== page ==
The psychodrama surrounding a small chain of Seattle butcher shops is moving forward. Bill the Butcher (a publicly traded company, very rare for such a small enterprise) two weeks ago reached a settlement with its co-founder, the butcher William von Schneidau, who had sued J'Amy Owens (BTB's co-founder and onetime girlfriend) for breach of contract. The protracted legal wrangling had theatened to bring down the company.
Terms of the settlement are not yet public, and von Schneidau (who now operates BB Ranch, a butcher shop at the Pike Place Market) told Cornichon, "I do not wish to comment."
Meantime, Owens, a retail guru who has created stores for Starbucks, Nike and Saks Fifth Avenue, has taken over as ceo and chief financial officer of BTB. Earlier this year hired a new financial consultant, Bill Watson of Finance 500. With an avalanche of legal costs, uncertainty and bad publicity behind her, Owens feels she can finally move ahead with new stores and a national online roll-out. Watson's firm will help restructure the company's debt and find the bridge capital to move forward. "Once we get the restructuring of the company completed, and solve a few other operational issues," Watson said, "I look forward to rolling the BTB concept out with J'Amy on a national basis."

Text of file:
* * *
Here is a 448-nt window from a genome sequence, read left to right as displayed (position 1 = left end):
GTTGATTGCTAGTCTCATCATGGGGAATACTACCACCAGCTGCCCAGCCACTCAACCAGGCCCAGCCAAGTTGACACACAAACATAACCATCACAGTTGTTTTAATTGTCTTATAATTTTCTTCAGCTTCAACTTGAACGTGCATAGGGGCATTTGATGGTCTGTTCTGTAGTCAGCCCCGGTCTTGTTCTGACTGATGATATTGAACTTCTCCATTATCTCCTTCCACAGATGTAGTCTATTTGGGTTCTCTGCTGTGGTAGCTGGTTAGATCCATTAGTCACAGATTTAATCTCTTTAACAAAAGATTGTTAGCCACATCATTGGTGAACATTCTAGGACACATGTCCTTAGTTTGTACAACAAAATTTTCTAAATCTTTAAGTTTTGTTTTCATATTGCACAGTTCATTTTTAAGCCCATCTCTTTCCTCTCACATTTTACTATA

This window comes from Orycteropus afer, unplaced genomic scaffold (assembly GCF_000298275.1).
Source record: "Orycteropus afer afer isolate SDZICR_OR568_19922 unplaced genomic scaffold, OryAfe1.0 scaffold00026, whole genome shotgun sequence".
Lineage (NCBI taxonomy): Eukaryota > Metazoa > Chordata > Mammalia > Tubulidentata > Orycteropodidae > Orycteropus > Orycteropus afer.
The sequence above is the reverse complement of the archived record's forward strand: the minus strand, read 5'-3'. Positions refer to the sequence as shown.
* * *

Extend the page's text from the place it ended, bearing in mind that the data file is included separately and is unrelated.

BTB has closed two of its six stores in the last few months: one in Old Bellevue and another in Madison Park that didn't have enough parking. Replacing those will be a store in Wallingford (on Stone Way) and one in Edmonds. Shops in Woodinville, Redmond, Laurelhurst and Magnolia remain open. The company's 12,000-square-foot commissary, on the other hand, is in the cross-hairs of the new sports arena planned for SODO, and will be closed. And the company's chief butcher, Michael Laroche, has resigned.
But with Watson's involvement, there are plans for a website that will allow consumers across the country to order meat from Bill the Butcher, not unlike the way one can place online orders for products from Salumi. In addition to the software, a major issue holding back interstate sales of meat is FDA inspection. Watson says the company will soon announce the involvement of a company ("an über-vendor") with significant expertise in these issues.
Transparency, the ability to identify the specific provenance of BTB's products, has been an concern for the company, especially after a critical article in The Stranger, but Owens is convinced that the most important story is that the meat comes from local ranchers and farmers."Local trumps so-called organic every time," Owens told Eater. "We know every one of our suppliers, and together we're going to change the way America eats."
The public data suggests that Owens is running out of time. There's less cash on hand than ever, and the projects she and Watson envision are costly. If Owens is right, however, there's pent-up consumer demand for healthy meat and support for locally grown food.
This post originally appeared on Crosscut.com